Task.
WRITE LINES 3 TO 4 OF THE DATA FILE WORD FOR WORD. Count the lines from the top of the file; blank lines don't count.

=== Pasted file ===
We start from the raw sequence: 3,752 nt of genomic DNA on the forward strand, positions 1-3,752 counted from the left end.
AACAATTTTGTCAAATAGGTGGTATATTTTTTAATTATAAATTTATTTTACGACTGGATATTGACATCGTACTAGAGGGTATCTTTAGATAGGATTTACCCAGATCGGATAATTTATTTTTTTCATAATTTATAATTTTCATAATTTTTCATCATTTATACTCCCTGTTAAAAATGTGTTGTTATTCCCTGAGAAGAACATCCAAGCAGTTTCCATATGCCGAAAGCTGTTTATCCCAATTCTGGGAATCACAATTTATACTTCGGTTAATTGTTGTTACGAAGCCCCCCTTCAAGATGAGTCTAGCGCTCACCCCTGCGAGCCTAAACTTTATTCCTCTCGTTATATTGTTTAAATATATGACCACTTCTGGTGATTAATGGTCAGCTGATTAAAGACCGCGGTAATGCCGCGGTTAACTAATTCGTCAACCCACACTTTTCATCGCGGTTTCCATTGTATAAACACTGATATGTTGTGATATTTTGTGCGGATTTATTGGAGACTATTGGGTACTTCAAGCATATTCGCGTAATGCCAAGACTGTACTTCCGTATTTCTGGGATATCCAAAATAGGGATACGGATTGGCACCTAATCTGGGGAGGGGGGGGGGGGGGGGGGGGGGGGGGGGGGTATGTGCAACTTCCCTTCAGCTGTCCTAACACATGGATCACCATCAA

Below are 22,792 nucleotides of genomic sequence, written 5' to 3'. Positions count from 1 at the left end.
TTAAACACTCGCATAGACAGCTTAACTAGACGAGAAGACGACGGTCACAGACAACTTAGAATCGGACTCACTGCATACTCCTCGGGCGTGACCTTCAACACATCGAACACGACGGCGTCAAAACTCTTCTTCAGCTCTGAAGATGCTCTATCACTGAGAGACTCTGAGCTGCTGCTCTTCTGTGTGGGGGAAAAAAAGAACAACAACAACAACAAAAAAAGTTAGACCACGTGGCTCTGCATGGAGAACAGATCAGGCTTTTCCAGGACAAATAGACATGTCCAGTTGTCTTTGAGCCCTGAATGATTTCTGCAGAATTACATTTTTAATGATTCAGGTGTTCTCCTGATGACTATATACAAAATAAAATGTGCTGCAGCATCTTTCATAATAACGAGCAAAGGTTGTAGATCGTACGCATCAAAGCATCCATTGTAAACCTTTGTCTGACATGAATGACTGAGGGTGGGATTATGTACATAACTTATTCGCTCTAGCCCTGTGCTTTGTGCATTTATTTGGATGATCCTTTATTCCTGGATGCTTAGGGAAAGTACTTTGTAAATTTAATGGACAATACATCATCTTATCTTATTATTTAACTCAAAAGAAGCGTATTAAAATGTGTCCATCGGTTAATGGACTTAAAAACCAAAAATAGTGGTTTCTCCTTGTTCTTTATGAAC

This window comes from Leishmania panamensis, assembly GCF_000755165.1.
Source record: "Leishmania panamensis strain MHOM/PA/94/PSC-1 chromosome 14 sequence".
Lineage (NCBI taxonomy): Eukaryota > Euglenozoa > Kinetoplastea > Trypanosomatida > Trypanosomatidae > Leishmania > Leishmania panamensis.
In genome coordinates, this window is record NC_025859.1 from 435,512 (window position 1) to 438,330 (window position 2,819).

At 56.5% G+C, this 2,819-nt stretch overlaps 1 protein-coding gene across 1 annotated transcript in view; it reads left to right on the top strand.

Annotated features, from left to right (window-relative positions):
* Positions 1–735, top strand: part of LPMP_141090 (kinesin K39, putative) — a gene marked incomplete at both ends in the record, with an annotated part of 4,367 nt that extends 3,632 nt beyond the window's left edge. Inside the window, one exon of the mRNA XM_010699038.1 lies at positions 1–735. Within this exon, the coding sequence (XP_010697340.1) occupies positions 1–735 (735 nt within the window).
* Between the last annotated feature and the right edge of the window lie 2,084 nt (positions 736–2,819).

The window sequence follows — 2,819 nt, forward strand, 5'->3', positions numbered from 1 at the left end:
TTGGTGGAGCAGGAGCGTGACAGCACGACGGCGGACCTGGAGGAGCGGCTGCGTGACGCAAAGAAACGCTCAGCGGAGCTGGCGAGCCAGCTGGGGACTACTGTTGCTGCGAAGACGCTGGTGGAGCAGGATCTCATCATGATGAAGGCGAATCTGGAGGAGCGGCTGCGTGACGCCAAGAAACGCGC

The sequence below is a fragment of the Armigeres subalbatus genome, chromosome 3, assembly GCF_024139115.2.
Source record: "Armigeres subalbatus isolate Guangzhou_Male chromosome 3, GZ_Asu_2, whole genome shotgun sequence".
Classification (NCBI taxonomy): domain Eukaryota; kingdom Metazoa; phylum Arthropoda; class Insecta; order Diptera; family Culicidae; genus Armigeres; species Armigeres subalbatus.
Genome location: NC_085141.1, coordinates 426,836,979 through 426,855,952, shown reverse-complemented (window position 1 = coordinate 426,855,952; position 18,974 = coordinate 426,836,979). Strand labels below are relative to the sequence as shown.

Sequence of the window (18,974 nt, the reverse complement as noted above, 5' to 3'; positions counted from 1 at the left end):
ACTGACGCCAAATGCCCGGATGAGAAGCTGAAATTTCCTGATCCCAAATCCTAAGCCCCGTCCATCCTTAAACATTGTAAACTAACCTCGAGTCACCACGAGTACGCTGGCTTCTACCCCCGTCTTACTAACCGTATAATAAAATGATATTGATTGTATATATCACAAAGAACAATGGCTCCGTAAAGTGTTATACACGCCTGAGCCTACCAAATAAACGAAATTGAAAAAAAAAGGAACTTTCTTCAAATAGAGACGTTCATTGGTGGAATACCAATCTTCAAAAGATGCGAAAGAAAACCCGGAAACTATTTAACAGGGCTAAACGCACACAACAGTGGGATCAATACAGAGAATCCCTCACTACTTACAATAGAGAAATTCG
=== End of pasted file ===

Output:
Below are 22,792 nucleotides of genomic sequence, written 5' to 3'. Positions count from 1 at the left end.
TTAAACACTCGCATAGACAGCTTAACTAGACGAGAAGACGACGGTCACAGACAACTTAGAATCGGACTCACTGCATACTCCTCGGGCGTGACCTTCAACACATCGAACACGACGGCGTCAAAACTCTTCTTCAGCTCTGAAGATGCTCTATCACTGAGAGACTCTGAGCTGCTGCTCTTCTGTGTGGGGGAAAAAAAGAACAACAACAACAACAAAAAAAGTTAGACCACGTGGCTCTGCATGGAGAACAGATCAGGCTTTTCCAGGACAAATAGACATGTCCAGTTGTCTTTGAGCCCTGAATGATTTCTGCAGAATTACATTTTTAATGATTCAGGTGTTCTCCTGATGACTATATACAAAATAAAATGTGCTGCAGCATCTTTCATAATAACGAGCAAAGGTTGTAGATCGTACGCATCAAAGCATCCATTGTAAACCTTTGTCTGACATGAATGACTGAGGGTGGGATTATGTACATAACTTATTCGCTCTAGCCCTGTGCTTTGTGCATTTATTTGGATGATCCTTTATTCCTGGATGCTTAGGGAAAGTACTTTGTAAATTTAATGGACAATACATCATCTTATCTTATTATTTAACTCAAAAGAAGCGTATTAAAATGTGTCCATCGGTTAATGGACTTAAAAACCAAAAATAGTGGTTTCTCCTTGTTCTTTATGAAC